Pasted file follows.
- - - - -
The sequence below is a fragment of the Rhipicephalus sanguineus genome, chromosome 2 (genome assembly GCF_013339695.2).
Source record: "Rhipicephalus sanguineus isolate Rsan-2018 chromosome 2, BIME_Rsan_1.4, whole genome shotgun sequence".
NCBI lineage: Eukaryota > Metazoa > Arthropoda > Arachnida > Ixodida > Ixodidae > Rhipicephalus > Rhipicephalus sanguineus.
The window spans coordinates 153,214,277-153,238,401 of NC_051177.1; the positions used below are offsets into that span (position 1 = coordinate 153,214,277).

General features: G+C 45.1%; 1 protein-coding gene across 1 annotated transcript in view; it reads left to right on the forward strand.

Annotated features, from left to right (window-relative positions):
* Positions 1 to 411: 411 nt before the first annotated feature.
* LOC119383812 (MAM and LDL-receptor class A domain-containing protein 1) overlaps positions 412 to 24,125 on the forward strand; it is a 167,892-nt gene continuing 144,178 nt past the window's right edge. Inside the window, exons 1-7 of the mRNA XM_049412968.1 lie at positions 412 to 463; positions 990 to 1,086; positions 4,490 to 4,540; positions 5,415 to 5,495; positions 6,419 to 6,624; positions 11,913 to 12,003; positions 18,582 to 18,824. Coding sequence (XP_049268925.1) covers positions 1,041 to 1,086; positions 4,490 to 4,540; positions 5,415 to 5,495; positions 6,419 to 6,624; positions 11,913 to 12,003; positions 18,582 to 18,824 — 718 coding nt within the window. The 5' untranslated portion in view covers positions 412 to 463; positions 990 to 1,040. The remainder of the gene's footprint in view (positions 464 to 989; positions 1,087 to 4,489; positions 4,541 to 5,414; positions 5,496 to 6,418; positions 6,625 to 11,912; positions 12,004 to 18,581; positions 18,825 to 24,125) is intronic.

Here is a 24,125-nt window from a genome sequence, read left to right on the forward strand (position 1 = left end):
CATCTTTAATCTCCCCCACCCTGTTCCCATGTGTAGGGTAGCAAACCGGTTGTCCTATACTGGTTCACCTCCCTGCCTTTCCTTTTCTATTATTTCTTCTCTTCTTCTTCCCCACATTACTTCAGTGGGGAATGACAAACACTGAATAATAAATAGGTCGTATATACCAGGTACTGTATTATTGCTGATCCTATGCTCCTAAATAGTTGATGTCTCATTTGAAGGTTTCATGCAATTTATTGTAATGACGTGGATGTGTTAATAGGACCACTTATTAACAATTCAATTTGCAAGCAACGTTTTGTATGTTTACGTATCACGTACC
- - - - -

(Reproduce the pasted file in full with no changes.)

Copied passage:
The sequence below is a fragment of the Rhipicephalus sanguineus genome, chromosome 2 (genome assembly GCF_013339695.2).
Source record: "Rhipicephalus sanguineus isolate Rsan-2018 chromosome 2, BIME_Rsan_1.4, whole genome shotgun sequence".
NCBI lineage: Eukaryota > Metazoa > Arthropoda > Arachnida > Ixodida > Ixodidae > Rhipicephalus > Rhipicephalus sanguineus.
The window spans coordinates 153,214,277-153,238,401 of NC_051177.1; the positions used below are offsets into that span (position 1 = coordinate 153,214,277).

General features: G+C 45.1%; 1 protein-coding gene across 1 annotated transcript in view; it reads left to right on the forward strand.

Annotated features, from left to right (window-relative positions):
* Positions 1 to 411: 411 nt before the first annotated feature.
* LOC119383812 (MAM and LDL-receptor class A domain-containing protein 1) overlaps positions 412 to 24,125 on the forward strand; it is a 167,892-nt gene continuing 144,178 nt past the window's right edge. Inside the window, exons 1-7 of the mRNA XM_049412968.1 lie at positions 412 to 463; positions 990 to 1,086; positions 4,490 to 4,540; positions 5,415 to 5,495; positions 6,419 to 6,624; positions 11,913 to 12,003; positions 18,582 to 18,824. Coding sequence (XP_049268925.1) covers positions 1,041 to 1,086; positions 4,490 to 4,540; positions 5,415 to 5,495; positions 6,419 to 6,624; positions 11,913 to 12,003; positions 18,582 to 18,824 — 718 coding nt within the window. The 5' untranslated portion in view covers positions 412 to 463; positions 990 to 1,040. The remainder of the gene's footprint in view (positions 464 to 989; positions 1,087 to 4,489; positions 4,541 to 5,414; positions 5,496 to 6,418; positions 6,625 to 11,912; positions 12,004 to 18,581; positions 18,825 to 24,125) is intronic.

Here is a 24,125-nt window from a genome sequence, read left to right on the forward strand (position 1 = left end):
CATCTTTAATCTCCCCCACCCTGTTCCCATGTGTAGGGTAGCAAACCGGTTGTCCTATACTGGTTCACCTCCCTGCCTTTCCTTTTCTATTATTTCTTCTCTTCTTCTTCCCCACATTACTTCAGTGGGGAATGACAAACACTGAATAATAAATAGGTCGTATATACCAGGTACTGTATTATTGCTGATCCTATGCTCCTAAATAGTTGATGTCTCATTTGAAGGTTTCATGCAATTTATTGTAATGACGTGGATGTGTTAATAGGACCACTTATTAACAATTCAATTTGCAAGCAACGTTTTGTATGTTTACGTATCACGTACC